Posts Tagged ‘ecstasy’

I’m wondering whether the search for happiness is at all a reasonable search. Don’t get me wrong, I want happiness as much as anyone. But sorrow is part of life, and facing sorrow and working through it (having a healthy cry for instance) works better than putting on a happy face.


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everyday ecstasy II

There are these moments, not infrequent, when the love that is flowing through me, that seeks its course in every direction my senses, mind and heart move, is so overwhelming, so whole, so present, pure and perfect, that a lifetime spent finding the words, the movements, the melody, the shape or the presence that can invoke it, occurs to me is time well spent, and indeed is the only time that can be called a life.

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Everyday Ecstasy

I live in Chicago where we have endured a particularly lengthy and brutal winter. Weeks and weeks of bitter cold and grey, unremitting winds that freeze the tears on your face. Today was the first real break. It would still feel cool to my southern family, maybe even to me in in October after a comparably long summer, but today it was heavenly. Walking from my work, which is in the Loop, the center of downtown Chicago, to the train for my evening commute back to Wheaton, I was awash in what can only be described as ecstasy.

Every building stood forth against the pale sky in formidable pride and I reveled in the subtle varieties and the flow of styles as I moved westwards. Young women chatted loudly on the cell phones and I beamed at the sense of love and friendship they were sharing across the invisible distances. The business men seemed more at ease, slightly but noticeably less tense without their shoulders unconsciously tensing upwards to protect their necks. I saw a man shaped like a fallen cupcake locking up a McDonald’s and thought, ‘yeah, that looks right’. Best of all, on one corner stood a beggar with a large sign, ‘Hungry and homeless’, and behind him on his crate stood an exuberant young woman who massaged his shoulder through his coat. He looked slightly bewildered, but afterwards he shrugged again and again in genuine satisfaction.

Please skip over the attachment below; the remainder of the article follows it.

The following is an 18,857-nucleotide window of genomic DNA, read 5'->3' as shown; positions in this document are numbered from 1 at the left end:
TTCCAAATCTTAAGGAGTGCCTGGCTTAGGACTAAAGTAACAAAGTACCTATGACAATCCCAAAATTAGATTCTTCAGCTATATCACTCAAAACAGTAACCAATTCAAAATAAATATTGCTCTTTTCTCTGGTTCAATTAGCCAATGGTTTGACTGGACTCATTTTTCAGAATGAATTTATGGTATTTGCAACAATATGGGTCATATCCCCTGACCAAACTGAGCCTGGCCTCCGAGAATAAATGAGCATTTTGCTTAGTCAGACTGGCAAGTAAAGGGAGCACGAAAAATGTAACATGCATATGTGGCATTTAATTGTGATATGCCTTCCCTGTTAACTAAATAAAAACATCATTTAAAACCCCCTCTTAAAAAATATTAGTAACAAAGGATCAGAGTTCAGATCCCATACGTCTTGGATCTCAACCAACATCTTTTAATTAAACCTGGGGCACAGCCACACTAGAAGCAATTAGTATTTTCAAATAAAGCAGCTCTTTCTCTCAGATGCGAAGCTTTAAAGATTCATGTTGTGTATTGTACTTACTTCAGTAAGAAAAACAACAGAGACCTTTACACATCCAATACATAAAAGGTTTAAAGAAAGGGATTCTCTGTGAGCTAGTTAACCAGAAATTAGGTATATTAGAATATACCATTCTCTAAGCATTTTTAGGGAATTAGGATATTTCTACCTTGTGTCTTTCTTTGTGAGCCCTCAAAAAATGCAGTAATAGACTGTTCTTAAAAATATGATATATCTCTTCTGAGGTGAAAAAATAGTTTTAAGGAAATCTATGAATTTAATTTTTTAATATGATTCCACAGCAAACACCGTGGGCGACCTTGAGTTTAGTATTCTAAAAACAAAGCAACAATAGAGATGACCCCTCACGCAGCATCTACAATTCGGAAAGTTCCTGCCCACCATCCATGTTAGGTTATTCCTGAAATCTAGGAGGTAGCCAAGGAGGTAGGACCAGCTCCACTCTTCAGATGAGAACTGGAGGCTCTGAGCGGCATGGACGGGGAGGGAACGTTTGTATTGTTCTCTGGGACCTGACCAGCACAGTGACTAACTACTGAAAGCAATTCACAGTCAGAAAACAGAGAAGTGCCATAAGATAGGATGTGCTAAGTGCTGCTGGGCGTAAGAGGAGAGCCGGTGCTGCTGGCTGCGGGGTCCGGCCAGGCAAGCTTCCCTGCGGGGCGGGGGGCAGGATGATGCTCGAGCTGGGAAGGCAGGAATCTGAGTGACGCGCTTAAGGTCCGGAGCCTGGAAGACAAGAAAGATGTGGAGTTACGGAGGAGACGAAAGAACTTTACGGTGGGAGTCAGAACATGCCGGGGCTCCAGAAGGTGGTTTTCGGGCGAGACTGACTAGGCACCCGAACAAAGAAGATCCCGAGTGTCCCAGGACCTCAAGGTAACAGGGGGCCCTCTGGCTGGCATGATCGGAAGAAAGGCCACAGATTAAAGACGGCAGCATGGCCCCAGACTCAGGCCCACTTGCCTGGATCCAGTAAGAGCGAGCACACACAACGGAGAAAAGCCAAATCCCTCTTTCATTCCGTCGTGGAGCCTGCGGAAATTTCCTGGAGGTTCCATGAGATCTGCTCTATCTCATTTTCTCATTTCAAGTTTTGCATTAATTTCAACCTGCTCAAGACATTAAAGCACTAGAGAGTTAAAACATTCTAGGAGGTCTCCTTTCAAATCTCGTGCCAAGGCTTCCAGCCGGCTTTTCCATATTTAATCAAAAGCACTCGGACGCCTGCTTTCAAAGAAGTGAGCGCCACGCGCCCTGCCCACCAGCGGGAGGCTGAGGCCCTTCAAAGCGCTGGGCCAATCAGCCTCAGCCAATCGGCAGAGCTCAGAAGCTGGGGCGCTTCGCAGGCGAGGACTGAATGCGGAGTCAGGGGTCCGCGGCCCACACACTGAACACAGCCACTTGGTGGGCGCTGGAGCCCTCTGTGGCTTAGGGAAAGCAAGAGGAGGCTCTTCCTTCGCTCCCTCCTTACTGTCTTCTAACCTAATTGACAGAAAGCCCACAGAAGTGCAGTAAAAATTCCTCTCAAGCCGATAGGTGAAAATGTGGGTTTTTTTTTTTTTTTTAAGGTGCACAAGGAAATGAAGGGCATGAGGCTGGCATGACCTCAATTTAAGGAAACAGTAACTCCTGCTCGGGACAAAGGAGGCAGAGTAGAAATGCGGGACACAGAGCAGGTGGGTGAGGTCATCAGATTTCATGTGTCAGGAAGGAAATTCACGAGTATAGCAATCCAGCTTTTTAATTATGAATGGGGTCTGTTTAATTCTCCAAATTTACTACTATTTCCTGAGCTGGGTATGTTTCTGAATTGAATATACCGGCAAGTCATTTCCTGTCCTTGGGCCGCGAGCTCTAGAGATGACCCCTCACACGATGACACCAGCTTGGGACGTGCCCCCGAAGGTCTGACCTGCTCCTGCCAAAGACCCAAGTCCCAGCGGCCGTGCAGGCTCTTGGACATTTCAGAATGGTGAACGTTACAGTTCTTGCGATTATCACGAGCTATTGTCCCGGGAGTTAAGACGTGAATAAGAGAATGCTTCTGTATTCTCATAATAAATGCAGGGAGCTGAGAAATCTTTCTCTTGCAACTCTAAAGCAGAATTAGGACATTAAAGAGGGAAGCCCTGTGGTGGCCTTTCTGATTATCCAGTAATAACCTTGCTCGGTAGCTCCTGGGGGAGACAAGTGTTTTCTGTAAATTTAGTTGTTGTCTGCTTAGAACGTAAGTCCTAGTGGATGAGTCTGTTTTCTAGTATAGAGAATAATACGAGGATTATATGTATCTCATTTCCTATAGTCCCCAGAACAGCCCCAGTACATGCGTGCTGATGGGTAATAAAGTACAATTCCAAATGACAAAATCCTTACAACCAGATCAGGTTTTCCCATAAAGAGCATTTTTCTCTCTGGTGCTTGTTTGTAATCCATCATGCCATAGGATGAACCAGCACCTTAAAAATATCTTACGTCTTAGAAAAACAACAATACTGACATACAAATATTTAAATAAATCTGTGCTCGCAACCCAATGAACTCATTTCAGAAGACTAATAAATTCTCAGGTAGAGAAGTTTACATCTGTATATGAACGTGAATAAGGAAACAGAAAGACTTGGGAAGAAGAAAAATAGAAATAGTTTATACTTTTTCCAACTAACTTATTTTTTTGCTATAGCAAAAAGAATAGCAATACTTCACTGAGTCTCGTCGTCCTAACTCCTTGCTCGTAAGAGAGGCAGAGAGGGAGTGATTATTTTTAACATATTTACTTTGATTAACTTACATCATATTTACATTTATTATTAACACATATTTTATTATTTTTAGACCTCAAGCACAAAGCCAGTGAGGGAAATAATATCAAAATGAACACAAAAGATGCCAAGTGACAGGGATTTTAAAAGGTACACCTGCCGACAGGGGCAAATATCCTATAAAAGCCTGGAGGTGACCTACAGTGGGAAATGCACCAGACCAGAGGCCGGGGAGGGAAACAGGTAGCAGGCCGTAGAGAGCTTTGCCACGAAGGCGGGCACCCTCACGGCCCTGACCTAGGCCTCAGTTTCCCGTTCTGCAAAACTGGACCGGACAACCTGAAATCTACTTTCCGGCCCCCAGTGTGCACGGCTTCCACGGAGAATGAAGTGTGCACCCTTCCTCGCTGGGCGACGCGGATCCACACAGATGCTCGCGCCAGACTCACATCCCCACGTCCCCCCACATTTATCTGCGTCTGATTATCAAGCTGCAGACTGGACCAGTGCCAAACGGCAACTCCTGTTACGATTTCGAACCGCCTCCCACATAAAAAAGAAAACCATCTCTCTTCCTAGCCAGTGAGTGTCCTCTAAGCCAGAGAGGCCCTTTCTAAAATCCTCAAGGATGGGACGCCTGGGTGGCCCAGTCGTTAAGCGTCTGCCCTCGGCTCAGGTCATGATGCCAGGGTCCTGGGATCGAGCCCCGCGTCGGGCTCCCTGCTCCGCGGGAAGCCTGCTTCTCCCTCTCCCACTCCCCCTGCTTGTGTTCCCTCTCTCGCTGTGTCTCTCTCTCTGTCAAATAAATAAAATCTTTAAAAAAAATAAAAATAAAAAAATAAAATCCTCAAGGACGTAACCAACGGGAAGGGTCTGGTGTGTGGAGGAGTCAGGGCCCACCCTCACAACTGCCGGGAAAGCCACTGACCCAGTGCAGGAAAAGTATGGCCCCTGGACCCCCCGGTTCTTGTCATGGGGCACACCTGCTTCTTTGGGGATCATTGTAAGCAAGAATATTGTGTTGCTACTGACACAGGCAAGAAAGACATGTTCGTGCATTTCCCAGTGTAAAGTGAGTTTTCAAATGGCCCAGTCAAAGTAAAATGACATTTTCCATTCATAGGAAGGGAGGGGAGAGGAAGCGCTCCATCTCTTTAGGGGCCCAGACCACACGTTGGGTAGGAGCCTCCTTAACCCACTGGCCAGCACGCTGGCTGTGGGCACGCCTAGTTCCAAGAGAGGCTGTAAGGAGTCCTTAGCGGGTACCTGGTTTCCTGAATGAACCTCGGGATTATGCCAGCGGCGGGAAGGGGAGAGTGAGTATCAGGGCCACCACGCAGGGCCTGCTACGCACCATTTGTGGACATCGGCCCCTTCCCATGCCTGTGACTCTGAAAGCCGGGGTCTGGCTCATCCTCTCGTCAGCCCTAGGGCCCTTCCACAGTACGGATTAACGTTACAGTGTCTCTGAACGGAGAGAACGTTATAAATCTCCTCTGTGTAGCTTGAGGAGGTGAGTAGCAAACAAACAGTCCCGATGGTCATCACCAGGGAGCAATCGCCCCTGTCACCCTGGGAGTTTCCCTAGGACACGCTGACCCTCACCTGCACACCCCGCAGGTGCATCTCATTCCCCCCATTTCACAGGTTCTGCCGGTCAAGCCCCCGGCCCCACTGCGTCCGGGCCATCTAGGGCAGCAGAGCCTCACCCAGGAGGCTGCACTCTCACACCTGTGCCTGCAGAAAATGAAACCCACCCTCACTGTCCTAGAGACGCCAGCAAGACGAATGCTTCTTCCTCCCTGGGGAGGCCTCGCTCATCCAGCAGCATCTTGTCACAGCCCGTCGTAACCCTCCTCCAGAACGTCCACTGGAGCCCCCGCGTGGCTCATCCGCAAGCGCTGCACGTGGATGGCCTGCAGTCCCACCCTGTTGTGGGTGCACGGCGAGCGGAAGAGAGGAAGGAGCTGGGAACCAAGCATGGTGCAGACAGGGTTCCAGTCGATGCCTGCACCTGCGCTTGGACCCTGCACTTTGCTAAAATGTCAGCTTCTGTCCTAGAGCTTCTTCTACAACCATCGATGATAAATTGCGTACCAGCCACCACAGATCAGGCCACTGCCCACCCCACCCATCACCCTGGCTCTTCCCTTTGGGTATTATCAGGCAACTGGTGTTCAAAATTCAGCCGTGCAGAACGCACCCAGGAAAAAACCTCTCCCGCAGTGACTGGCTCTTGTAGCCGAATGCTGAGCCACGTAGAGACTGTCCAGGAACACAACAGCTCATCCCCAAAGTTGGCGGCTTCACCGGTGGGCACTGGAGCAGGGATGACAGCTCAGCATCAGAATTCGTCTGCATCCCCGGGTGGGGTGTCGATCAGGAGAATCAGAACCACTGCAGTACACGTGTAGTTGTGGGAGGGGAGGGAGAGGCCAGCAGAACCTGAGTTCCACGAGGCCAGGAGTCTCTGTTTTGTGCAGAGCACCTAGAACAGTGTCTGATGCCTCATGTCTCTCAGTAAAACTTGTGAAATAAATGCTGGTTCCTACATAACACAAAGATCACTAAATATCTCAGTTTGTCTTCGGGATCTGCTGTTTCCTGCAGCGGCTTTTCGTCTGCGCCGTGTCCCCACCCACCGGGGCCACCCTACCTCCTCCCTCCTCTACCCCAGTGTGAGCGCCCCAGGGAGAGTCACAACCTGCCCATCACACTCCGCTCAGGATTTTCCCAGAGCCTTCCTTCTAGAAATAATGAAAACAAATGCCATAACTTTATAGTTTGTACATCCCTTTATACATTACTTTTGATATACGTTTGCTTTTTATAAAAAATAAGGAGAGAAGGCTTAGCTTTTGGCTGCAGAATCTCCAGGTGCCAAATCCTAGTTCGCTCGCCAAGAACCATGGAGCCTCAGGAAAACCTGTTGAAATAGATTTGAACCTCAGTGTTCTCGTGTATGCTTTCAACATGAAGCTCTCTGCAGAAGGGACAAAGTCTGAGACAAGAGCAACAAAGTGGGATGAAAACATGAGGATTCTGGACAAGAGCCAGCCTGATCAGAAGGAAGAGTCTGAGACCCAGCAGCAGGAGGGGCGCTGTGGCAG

If I were a poet, I’d find a way to capture all this is in verse, with a rhythm of sounds to reflect my pace through the city. If I were an artist, I’d capture some of these moments in colors, shapes, movements or melody. Me, I’m a theosophist, a philosopher and mystic. This ecstasy comes so frequently, and occasionally with such force, I just ride it and let the accompanying humility and gratitude protect me from being overtaken with inspired madness. Still, sometimes I end up laughing out loud, or just grin bigger than my muscles allow. And later, I reflect, dwell, question, probe for meaning, significance, compare my experiences to others, look for ways to guide others here.

Even as I write this, I’m lingering in the afterglow. Every song that comes up on my iPod threatens to destroy me with bliss. There is simply too much beauty in the world, and my instinct is to strip naked and dance, to cradle the faces of strangers in my hands and affirm their divine source, the glorious uniqueness of their being, to loudly exclaim the inexplicable, overabundant, undeniable and overwhelming suchness’of every spatial, temporal and conceptual moment of existence. But I’m on a crowded train and that might end with me in a police station. Alas.

Do some of us have a predisposition to ecstasy? Am I genetically prone to rapture? Is there an evolutionary purpose to such feelings? Is there a place for the modern mystic? How would society respond if I did act out the above inclinations, but was still able to rationally defend my actions, even eloquently convey their context? Why don’t I act them out? Are you ever embarrassed by your own joy? Why? Why is it easier to share pain than bliss?

Do you know that I truly, deeply love you?

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